Bribery it isn’t. Bad government, maybe, but not bribery.

A frivolous complaint against U.S. Sen. David Vitter, R-La., by a Washington group critical of ethical abuses in the government won’t get the time of day when it arrives in the Senate Ethics Committee office.

Nor should it.

The complaint by CREW - Citizens for Responsibility and Ethics in Washington - said Vitter’s efforts to hold up a pay raise for Interior Secretary Ken Salazar constituted bribery.

That is, Vitter said he would use his arbitrary power as senator to block Salazar’s scheduled pay raise unless the secretary issued more deep-water drilling permits in the Gulf of Mexico.

This is part of a long-standing dispute between Vitter and other members of the Louisiana delegation against the Interior Department, which has been under fire from the left for not preventing the Deepwater Horizon disaster and from the right for not going on to issue drilling permits as though the oil spill disaster never happened.

CREW director Melanie Sloan alluded to recent scandals in her complaint: “Whether it is a defense contractor buying French furniture for a congressman in exchange for earmarks, or a senator who ties a department secretary’s pay raise to approving permits, bribery is bribery,” Sloan said.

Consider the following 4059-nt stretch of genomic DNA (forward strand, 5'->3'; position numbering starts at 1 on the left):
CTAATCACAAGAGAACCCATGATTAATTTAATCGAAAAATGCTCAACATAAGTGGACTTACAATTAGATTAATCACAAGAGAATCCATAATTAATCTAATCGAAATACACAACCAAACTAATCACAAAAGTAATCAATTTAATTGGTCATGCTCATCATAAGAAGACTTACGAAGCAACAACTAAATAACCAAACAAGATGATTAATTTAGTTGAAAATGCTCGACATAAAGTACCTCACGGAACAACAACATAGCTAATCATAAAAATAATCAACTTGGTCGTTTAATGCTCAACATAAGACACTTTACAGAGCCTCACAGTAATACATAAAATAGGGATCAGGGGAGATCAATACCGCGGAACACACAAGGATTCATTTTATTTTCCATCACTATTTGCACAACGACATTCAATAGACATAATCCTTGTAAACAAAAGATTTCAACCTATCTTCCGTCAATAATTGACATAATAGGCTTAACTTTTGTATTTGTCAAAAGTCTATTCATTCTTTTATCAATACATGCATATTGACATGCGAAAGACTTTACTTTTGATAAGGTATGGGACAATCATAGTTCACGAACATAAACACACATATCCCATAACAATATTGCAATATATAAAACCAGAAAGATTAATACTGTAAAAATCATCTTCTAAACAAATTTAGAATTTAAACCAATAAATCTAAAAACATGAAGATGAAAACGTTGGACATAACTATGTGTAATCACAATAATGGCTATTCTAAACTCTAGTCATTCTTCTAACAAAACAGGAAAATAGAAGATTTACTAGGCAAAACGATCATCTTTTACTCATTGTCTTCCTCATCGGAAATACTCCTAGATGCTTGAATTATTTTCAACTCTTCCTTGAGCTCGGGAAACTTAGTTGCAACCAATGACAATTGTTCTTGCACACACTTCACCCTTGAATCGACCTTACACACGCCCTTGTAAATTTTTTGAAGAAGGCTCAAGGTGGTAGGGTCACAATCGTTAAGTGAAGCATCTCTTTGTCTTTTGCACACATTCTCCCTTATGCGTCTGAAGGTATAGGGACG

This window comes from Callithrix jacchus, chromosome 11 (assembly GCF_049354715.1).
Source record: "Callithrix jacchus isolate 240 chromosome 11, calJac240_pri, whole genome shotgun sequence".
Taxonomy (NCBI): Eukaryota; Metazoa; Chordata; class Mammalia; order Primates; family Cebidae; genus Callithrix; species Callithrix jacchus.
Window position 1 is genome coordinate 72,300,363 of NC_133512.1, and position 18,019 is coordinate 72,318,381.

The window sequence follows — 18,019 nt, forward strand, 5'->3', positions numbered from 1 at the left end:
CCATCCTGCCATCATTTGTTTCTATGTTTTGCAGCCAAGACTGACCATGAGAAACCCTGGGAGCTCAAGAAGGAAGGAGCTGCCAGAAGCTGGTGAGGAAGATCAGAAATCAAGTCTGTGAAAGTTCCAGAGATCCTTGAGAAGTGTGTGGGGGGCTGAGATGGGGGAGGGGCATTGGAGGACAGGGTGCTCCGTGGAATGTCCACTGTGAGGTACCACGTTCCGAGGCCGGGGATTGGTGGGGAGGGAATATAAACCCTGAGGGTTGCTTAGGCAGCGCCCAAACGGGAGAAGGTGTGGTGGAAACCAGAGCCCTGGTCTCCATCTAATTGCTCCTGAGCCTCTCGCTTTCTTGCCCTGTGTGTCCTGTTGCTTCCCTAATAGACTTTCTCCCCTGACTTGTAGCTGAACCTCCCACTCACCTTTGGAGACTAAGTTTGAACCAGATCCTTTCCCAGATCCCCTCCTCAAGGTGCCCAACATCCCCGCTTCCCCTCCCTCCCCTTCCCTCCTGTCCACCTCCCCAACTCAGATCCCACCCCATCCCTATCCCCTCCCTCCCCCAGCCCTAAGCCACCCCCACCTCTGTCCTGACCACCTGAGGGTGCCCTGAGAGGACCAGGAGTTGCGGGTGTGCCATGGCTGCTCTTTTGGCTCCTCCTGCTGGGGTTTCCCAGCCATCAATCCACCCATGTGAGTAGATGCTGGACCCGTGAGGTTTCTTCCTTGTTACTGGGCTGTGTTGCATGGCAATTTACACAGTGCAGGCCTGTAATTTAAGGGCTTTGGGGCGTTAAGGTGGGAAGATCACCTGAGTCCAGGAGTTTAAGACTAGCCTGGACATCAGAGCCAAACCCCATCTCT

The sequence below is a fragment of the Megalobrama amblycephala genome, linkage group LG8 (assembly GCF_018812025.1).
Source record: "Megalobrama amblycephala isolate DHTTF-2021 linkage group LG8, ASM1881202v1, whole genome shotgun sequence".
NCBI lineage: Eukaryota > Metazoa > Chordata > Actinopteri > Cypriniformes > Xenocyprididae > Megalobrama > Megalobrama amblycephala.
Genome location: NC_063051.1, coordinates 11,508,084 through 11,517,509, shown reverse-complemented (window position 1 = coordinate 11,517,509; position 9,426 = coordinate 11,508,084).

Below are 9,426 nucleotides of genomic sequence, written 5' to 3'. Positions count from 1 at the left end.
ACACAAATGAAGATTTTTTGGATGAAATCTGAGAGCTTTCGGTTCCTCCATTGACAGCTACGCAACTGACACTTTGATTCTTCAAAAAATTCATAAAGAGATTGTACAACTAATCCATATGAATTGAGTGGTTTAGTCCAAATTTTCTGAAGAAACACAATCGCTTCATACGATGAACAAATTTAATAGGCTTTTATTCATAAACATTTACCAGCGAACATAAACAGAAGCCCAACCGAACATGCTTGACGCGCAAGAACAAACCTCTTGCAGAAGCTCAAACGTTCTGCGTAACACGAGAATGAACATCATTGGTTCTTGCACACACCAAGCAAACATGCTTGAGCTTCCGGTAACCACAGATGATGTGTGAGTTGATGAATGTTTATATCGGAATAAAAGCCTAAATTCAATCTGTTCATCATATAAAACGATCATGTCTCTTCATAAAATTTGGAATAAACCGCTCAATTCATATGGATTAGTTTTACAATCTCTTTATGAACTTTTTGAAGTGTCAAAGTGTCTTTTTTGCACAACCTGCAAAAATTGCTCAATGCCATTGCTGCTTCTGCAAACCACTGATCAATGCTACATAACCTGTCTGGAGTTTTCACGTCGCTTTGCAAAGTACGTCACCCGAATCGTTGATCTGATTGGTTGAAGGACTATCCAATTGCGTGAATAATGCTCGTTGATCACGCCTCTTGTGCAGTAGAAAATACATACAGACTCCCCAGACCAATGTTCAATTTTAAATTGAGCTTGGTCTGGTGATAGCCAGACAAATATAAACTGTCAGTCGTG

“Paying off government leaders to influence official actions is against the law, period,” she said.

We like to think that we understand bribery here in Louisiana. We have trouble following this argument. Even if Salazar were influenced by the potential raise, would that be a bribe? It’s not as though Vitter handed over $19,600 in cash.

If Salazar were doing such a bad job, why is he up for a raise? Purely a technical point: Cabinet officials can’t make more than when they were a senator, until their Senate term expires. It was a way the Founding Fathers attempted to prevent the executive from buying influence in the national legislature.

In modern times, the adjustment upward for salaries is routine, for Republicans or Democrats. Salazar became a senator in 2005, and his term would have expired in January 2011.

Not a bribe, though it’s fair to call it “coercion,” as Salazar did - and then asked Senate leaders to drop the otherwise routine bill for the raise.

If CREW’s complaint has any virtue, it will call attention to the sordid Senate practice of using “holds” on appointments or using procedural tricks to block action. Often, legislation is based on behind-the-scenes negotiations that are dependent on unanimous consent rules, so a single senator’s bile can throw a monkey wrench into the schedule.

These are Senate traditions that, like seemingly everything in Washington, are corrupted by blind partisanship; Vitter is one of the worst abusers, but far from the only one.

Senate “traditions” that worked in more gentlemanly days aren’t working in today’s environment, and rules that allow a single senator to indulge himself in obstruction indefinitely are long overdue for changes.

If the Founding Fathers didn’t want senators to be corrupted by offers of Cabinet offices, they equally didn’t intend that senators be 100 little presidents who - by their own arbitrary will - can tie up the actions of the entire body, or the government.

They should act as legislators, not as petty potentates.

Bribery? Not guilty.

Bad government on Vitter’s part? Guilty.